Survivors have been telling us for decades of the abuse that occurred in residential ‘schools’ and our hearts break for generations of Indigenous families whose children were not only taken away to these schools, but never returned home. We all have a moral and spiritual responsibility to be allies with First Nations, Inuit, and Métis peoples in Canada, cooperating in the urgent work of truth, reconciliation, and justice. 

CNWE Responds to Ban on Catholic Church Blessing of Same-Sex Unions


It is with profound disappointment that the Catholic Network for Women’s Equality (CNWE) has read the Responsum of the Congregation of the Doctrine of the Faith to the Dubium regarding Blessings of the Unions of Persons of the Same Sex. We  find unacceptable the conclusion of the Congregation that same-sex blessings are not possible, and that this is because “God does not bless sin.”

To equate love with sin distorts both the meaning of love and the meaning of sin.  We encourage the Church and in particular the Vatican to reflect more deeply on the biblical passage on love from Paul’s letter to the Corinthians (1 Cor 13:1-13), the passage so often read at weddings.  In particular, we point to the opening line: “If I speak in the tongues of persons or of angels, but do not have love, I am only a resounding gong or a clanging cymbal.” 

The question is not whether people of the same sex love each other.  Couples the world over have testified to this truth for decades. The question is whether leaders in the Vatican can understand their love, whether they can embrace this manifestation of love, and whether they can perceive the suffering they are causing to LGBTQ+ persons with this decree.  This decree opens the door further to bigotry and discrimination because of the Catholic Church’s influence in the world.With this response, the Catholic hierarchy fails to offer LGBTQ+ persons their blessing, protection, and love.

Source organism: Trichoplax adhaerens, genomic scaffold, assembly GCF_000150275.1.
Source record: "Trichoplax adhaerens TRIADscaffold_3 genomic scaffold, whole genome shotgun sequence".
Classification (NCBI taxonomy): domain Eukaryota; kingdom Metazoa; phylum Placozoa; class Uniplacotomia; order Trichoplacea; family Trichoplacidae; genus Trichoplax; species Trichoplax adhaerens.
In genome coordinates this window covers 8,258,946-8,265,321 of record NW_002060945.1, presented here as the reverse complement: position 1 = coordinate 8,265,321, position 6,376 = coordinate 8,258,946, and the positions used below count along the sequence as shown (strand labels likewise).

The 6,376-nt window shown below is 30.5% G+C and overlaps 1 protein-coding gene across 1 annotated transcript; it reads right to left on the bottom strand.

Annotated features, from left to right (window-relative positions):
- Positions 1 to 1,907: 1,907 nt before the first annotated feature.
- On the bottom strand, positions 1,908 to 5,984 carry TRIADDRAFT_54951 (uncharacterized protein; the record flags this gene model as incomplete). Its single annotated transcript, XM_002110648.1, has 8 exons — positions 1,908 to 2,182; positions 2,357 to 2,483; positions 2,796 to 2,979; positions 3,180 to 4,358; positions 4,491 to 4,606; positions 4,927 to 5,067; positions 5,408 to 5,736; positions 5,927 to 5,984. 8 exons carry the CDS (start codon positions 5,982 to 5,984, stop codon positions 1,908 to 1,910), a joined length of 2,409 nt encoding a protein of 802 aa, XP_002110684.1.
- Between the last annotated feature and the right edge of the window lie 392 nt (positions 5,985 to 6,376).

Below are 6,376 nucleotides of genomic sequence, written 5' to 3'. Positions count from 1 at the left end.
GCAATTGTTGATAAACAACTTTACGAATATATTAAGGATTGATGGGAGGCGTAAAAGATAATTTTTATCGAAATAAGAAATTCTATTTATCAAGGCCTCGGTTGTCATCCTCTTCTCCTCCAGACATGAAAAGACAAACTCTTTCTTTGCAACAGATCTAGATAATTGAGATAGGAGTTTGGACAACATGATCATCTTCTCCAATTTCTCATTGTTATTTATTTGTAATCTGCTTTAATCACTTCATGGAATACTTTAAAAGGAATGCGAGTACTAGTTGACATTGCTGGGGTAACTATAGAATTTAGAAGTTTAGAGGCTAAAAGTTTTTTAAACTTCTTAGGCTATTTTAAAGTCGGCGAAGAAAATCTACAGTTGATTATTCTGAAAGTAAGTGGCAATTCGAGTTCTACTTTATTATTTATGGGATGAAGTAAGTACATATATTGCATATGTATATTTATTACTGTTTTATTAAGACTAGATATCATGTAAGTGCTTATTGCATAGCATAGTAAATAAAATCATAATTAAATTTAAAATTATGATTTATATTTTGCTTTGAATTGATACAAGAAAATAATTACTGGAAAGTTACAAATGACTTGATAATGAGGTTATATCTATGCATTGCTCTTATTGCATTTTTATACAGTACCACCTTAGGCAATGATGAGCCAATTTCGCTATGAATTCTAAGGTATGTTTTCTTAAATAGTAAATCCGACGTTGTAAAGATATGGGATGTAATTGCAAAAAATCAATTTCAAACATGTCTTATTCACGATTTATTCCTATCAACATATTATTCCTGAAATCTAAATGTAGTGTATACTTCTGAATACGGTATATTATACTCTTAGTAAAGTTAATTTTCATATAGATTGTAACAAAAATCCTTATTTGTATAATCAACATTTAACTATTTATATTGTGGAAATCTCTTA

Again, we hear the words of St Paul: “If I have prophetic powers, and understand all mysteries and all knowledge, and if I have all faith so as to move mountains, but do not have love, I am nothing.” How well are our church leaders exemplifying the love St. Paul is calling for when he says, “Love is kind… it does not rejoice in wrongdoing but rejoices in the truth. It bears all things, believes all things, hopes all things, endures all things”? 

If we cannot respect the God-given gift of love in same-sex relationships among Catholics who are our friends, family, siblings, children – if we cannot bless this love, what then are we as Church?  We cannot make exceptions to love, based on a limited and judgmental understanding of diverse identities, and still claim to be following in the footsteps of Christ. We are called above all, to be a Church of welcome, belonging, and especially love.  

Let us be the church we are called to be and rejoice as the people of God in blessing genuine love in all its graced expressions.